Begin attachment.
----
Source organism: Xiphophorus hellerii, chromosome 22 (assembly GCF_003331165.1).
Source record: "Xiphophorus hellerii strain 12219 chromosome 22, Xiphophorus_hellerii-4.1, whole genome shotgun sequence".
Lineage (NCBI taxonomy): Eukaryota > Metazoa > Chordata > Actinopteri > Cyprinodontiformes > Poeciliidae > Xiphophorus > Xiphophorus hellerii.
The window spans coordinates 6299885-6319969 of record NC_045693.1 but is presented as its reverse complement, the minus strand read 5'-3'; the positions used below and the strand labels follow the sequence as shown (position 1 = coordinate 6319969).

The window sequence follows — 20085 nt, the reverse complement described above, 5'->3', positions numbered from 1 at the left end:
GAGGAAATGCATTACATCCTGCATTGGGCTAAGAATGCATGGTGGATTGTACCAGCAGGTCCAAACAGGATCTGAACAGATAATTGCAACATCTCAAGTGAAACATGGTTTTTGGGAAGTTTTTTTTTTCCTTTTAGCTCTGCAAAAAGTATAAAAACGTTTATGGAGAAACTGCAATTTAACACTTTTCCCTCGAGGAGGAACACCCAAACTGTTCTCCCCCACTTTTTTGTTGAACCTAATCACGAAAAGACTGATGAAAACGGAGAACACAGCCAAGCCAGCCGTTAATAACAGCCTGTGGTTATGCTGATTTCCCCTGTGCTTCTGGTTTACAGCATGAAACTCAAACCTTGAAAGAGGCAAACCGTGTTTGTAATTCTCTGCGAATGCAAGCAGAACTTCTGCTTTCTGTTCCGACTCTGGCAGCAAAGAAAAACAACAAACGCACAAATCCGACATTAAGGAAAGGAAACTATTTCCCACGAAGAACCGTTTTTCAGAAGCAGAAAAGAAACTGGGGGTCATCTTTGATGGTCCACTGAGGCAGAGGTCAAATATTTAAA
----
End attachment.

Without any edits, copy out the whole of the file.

Source organism: Xiphophorus hellerii, chromosome 22 (assembly GCF_003331165.1).
Source record: "Xiphophorus hellerii strain 12219 chromosome 22, Xiphophorus_hellerii-4.1, whole genome shotgun sequence".
Lineage (NCBI taxonomy): Eukaryota > Metazoa > Chordata > Actinopteri > Cyprinodontiformes > Poeciliidae > Xiphophorus > Xiphophorus hellerii.
The window spans coordinates 6299885-6319969 of record NC_045693.1 but is presented as its reverse complement, the minus strand read 5'-3'; the positions used below and the strand labels follow the sequence as shown (position 1 = coordinate 6319969).

The window sequence follows — 20085 nt, the reverse complement described above, 5'->3', positions numbered from 1 at the left end:
GAGGAAATGCATTACATCCTGCATTGGGCTAAGAATGCATGGTGGATTGTACCAGCAGGTCCAAACAGGATCTGAACAGATAATTGCAACATCTCAAGTGAAACATGGTTTTTGGGAAGTTTTTTTTTTCCTTTTAGCTCTGCAAAAAGTATAAAAACGTTTATGGAGAAACTGCAATTTAACACTTTTCCCTCGAGGAGGAACACCCAAACTGTTCTCCCCCACTTTTTTGTTGAACCTAATCACGAAAAGACTGATGAAAACGGAGAACACAGCCAAGCCAGCCGTTAATAACAGCCTGTGGTTATGCTGATTTCCCCTGTGCTTCTGGTTTACAGCATGAAACTCAAACCTTGAAAGAGGCAAACCGTGTTTGTAATTCTCTGCGAATGCAAGCAGAACTTCTGCTTTCTGTTCCGACTCTGGCAGCAAAGAAAAACAACAAACGCACAAATCCGACATTAAGGAAAGGAAACTATTTCCCACGAAGAACCGTTTTTCAGAAGCAGAAAAGAAACTGGGGGTCATCTTTGATGGTCCACTGAGGCAGAGGTCAAATATTTAAA